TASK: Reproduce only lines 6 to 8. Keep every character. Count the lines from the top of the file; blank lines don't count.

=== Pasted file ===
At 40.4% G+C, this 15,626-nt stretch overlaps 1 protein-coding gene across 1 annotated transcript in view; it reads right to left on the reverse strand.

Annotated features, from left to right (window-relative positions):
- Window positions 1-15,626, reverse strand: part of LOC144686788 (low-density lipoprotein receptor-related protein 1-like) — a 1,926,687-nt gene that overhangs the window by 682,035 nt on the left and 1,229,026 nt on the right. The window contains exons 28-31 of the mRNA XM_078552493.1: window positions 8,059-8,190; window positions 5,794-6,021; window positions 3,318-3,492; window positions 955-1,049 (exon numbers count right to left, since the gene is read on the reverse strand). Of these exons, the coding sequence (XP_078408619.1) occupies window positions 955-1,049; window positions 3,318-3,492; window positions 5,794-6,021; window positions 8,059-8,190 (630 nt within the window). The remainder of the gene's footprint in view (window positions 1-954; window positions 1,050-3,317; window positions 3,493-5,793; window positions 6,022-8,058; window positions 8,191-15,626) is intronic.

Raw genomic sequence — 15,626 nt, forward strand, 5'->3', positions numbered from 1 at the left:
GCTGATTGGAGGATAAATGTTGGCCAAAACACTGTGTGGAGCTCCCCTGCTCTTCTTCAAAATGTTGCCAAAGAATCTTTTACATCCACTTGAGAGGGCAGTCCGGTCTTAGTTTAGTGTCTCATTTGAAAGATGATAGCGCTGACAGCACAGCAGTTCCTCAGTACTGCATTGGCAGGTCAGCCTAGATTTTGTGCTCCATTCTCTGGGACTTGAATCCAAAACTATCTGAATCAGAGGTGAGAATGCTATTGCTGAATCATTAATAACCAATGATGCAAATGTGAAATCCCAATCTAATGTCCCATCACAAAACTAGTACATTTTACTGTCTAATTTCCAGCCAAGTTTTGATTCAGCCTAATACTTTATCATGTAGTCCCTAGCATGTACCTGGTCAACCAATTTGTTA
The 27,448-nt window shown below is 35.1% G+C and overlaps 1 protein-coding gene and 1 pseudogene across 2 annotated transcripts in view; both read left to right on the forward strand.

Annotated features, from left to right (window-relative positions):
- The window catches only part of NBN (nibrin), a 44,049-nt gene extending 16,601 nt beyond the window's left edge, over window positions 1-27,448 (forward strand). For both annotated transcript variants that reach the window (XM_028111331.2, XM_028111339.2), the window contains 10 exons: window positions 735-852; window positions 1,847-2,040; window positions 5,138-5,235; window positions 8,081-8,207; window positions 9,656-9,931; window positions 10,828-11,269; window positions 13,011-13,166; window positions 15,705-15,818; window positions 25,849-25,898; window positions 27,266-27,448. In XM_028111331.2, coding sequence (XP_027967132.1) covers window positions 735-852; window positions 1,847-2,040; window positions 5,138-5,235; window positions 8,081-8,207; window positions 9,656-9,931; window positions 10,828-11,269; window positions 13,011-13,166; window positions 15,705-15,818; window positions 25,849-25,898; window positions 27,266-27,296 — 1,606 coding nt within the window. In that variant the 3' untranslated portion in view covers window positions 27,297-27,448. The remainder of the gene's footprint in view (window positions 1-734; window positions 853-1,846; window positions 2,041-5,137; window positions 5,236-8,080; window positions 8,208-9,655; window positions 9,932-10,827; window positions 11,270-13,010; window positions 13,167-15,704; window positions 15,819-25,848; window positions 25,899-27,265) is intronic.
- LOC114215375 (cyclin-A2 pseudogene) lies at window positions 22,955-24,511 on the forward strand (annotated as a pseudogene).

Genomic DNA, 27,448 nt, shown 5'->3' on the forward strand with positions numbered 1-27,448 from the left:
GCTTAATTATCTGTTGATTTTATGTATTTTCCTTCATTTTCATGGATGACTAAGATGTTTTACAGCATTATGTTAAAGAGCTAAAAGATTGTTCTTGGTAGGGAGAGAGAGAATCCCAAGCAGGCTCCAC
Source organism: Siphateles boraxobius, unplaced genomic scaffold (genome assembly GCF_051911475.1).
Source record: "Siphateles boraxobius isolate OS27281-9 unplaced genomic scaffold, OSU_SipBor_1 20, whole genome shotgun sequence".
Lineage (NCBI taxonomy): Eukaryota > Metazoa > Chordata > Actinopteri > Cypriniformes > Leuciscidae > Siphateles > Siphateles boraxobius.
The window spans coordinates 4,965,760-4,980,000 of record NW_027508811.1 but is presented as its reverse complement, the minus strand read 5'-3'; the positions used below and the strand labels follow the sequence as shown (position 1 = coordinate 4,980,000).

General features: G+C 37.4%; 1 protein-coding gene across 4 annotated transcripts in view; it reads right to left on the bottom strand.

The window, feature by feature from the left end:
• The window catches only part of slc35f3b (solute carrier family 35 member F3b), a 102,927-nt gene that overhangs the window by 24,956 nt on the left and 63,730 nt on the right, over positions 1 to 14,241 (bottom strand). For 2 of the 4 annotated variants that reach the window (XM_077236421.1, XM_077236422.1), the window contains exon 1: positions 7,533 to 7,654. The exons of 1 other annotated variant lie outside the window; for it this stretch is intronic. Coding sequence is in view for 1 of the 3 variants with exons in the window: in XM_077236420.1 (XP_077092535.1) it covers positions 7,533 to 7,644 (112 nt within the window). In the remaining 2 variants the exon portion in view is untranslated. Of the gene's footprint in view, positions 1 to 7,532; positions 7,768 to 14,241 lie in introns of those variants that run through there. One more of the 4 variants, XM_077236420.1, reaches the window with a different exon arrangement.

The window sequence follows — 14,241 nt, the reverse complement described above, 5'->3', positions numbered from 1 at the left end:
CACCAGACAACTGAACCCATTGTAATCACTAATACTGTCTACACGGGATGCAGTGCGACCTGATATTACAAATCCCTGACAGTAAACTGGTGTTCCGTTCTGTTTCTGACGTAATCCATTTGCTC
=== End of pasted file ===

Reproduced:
The 27,448-nt window shown below is 35.1% G+C and overlaps 1 protein-coding gene and 1 pseudogene across 2 annotated transcripts in view; both read left to right on the forward strand.

Annotated features, from left to right (window-relative positions):
- The window catches only part of NBN (nibrin), a 44,049-nt gene extending 16,601 nt beyond the window's left edge, over window positions 1-27,448 (forward strand). For both annotated transcript variants that reach the window (XM_028111331.2, XM_028111339.2), the window contains 10 exons: window positions 735-852; window positions 1,847-2,040; window positions 5,138-5,235; window positions 8,081-8,207; window positions 9,656-9,931; window positions 10,828-11,269; window positions 13,011-13,166; window positions 15,705-15,818; window positions 25,849-25,898; window positions 27,266-27,448. In XM_028111331.2, coding sequence (XP_027967132.1) covers window positions 735-852; window positions 1,847-2,040; window positions 5,138-5,235; window positions 8,081-8,207; window positions 9,656-9,931; window positions 10,828-11,269; window positions 13,011-13,166; window positions 15,705-15,818; window positions 25,849-25,898; window positions 27,266-27,296 — 1,606 coding nt within the window. In that variant the 3' untranslated portion in view covers window positions 27,297-27,448. The remainder of the gene's footprint in view (window positions 1-734; window positions 853-1,846; window positions 2,041-5,137; window positions 5,236-8,080; window positions 8,208-9,655; window positions 9,932-10,827; window positions 11,270-13,010; window positions 13,167-15,704; window positions 15,819-25,848; window positions 25,899-27,265) is intronic.